Journal of Law and Liberty holds symposium: The Unknown Justice Thomas
The NYU Journal of Law and Liberty presented "The Unknown Justice Thomas," a symposium on March 2, giving in-depth academic analysis to Justice Clarence Thomas and his impact on the U.S. Supreme Court. "Justice Thomas has now been on the Court for nearly 20 years, yet there has been only a quite small amount of academic analysis devoted to his work," said symposium advisor Richard Pildes, Sudler Family Professor of Constitutional Law, who delivered the event’s opening remarks. "One can speculate about the reasons, but the fact is that there was a lacuna here that the symposium begins to fill. Moreover, there are many distinctive elements in Justice Thomas' work, which makes it all the more appropriate to explore."
The symposium was divided into three panels, each of which included a presentation from a former clerk of Justice Thomas and responses from two commentators. Topics, which were chosen by the presenters, ranged from the motives behind Justice Thomas' originalism to his concerns for underprivileged citizens. In the first panel, Professor Nicole Stelle Garnett of Notre Dame Law School, who clerked for Justice Thomas in the 1998-99 term, cited his opinions in cases such as Hamdi v. Rumsfeld and City of Chicago v. Morales in her presentation, "'There But for the Grace of God Go I': Justice Thomas & the Little Guy." While Justice Thomas' opposition to affirmative action is often criticized as being elitist, Garnett insisted that he knowingly distrusts and resents elite efforts to experiment with the disadvantaged.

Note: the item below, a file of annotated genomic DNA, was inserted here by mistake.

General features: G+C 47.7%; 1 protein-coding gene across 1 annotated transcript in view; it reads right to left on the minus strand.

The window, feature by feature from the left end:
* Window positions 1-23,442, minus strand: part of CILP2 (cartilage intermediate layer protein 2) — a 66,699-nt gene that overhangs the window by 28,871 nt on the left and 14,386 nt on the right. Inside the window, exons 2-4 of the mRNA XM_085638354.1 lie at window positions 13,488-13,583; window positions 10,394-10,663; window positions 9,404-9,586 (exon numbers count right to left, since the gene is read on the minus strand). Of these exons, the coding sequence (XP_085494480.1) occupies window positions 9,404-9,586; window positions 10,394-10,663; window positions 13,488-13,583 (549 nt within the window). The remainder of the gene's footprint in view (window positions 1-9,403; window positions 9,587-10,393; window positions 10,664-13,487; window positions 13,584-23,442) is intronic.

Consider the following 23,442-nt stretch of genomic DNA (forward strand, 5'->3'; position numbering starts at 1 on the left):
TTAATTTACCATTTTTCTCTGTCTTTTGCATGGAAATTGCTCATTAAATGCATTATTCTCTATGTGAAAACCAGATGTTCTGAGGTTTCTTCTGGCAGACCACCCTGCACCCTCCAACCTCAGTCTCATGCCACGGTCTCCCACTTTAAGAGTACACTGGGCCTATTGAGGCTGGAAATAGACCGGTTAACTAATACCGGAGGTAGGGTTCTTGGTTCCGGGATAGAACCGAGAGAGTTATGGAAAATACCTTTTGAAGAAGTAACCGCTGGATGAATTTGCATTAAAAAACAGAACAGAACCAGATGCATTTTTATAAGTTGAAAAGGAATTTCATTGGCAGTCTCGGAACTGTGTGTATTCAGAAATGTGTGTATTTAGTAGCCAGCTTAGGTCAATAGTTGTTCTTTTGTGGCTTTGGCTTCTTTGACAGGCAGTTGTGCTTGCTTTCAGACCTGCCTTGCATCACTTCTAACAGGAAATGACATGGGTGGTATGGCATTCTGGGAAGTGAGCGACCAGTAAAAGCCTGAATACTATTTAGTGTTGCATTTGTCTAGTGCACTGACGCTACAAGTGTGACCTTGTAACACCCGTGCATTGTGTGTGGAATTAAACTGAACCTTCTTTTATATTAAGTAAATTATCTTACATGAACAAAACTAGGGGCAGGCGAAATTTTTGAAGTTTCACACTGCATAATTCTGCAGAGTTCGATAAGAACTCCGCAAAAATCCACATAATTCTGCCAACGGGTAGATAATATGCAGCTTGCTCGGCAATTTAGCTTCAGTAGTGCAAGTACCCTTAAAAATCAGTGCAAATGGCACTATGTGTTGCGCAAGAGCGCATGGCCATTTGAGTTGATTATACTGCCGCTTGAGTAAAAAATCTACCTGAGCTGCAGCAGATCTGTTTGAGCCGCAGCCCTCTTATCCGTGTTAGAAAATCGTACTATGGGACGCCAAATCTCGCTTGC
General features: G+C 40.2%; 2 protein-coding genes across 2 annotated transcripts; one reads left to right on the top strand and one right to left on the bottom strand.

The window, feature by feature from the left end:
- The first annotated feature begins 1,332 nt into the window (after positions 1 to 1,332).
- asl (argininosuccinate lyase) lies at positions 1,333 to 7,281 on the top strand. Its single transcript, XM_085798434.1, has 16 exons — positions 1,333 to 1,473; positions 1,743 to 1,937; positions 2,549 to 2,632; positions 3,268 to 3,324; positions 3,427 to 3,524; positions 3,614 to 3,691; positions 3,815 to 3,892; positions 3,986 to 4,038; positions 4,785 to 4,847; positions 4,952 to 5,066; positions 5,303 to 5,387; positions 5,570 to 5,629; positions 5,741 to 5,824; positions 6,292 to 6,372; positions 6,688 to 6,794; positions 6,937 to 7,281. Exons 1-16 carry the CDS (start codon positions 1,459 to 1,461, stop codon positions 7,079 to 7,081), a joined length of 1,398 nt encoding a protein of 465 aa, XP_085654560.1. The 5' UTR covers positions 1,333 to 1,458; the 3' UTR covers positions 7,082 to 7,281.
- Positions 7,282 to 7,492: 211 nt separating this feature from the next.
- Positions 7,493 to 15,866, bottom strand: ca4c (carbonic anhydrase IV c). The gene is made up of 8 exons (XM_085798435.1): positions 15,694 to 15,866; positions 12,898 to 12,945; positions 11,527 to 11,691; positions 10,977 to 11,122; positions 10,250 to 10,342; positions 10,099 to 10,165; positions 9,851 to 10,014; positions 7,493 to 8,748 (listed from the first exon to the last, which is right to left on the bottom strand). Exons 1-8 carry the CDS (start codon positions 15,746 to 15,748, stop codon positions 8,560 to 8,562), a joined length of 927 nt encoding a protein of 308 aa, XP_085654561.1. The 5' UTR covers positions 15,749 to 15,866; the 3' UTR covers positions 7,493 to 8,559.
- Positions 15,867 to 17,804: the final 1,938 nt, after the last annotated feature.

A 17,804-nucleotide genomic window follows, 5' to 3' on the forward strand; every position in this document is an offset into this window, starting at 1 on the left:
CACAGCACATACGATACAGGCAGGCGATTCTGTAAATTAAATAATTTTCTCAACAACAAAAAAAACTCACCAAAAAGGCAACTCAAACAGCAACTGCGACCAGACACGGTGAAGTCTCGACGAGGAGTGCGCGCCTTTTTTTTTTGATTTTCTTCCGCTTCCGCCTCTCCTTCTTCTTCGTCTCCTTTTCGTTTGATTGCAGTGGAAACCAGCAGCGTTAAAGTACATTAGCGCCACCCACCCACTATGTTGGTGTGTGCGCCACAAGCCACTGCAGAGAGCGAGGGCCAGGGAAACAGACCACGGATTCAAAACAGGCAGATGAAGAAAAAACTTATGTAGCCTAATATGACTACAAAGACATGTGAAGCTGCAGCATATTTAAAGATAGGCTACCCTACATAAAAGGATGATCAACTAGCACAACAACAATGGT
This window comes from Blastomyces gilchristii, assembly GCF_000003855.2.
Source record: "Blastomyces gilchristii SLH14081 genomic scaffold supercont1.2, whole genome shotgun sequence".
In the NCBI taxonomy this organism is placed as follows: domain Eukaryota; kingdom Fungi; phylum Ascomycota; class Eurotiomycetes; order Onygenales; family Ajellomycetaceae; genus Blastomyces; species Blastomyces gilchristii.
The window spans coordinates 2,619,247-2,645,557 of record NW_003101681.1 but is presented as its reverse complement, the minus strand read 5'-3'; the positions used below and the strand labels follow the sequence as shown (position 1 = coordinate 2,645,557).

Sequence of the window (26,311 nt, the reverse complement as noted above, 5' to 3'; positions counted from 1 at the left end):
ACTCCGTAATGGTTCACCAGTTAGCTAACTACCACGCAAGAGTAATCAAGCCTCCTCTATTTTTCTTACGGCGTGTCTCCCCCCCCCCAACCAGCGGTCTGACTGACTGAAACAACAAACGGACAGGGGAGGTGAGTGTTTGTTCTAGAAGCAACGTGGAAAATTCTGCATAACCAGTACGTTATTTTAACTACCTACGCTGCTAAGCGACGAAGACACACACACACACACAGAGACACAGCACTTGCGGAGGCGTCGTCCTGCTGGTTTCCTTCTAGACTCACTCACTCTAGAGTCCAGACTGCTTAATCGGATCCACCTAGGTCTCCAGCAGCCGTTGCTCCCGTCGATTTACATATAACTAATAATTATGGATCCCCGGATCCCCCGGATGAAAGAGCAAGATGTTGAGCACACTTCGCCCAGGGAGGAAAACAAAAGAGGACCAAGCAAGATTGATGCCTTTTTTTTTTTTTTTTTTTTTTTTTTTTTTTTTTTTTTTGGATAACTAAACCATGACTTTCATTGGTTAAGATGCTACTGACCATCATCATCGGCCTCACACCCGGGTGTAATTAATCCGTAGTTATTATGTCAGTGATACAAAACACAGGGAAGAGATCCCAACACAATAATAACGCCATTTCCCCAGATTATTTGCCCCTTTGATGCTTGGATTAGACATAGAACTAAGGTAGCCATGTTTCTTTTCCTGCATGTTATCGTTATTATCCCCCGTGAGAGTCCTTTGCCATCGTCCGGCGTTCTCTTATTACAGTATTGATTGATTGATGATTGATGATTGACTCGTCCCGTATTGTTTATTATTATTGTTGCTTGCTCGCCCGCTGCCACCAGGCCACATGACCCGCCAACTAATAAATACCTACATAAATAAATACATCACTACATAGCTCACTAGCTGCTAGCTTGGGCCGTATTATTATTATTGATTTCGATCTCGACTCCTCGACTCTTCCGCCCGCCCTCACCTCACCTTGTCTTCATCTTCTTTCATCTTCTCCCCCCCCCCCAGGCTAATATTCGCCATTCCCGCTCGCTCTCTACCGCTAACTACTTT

The second panel, "Which Original Meaning of the Constitution Matters to Justice Thomas," was led by Professor Gregory Maggs of George Washington University Law School, who clerked for Justice Thomas in the 1991-92 term.
Video from the second panel:
The event’s final session, entitled "Clarence X? The Black Nationalist Behind Justice Thomas' Originalism," featured Pildes presenting a paper by Professor Stephen F. Smith of the University of Virginia School of Law and a law clerk for Justice Thomas in the 1993-94 term.
Video from the third panel:
"It was our suspicion that Thomas' jurisprudence was richer and more nuanced than he has been given credit for by popular and legal commentators," said Daniel Meyler '09, the Journal’s editor-in-chief and an organizer of the event. "We hoped to make a few arguments that people would disagree with, but that would engender thoughtful response."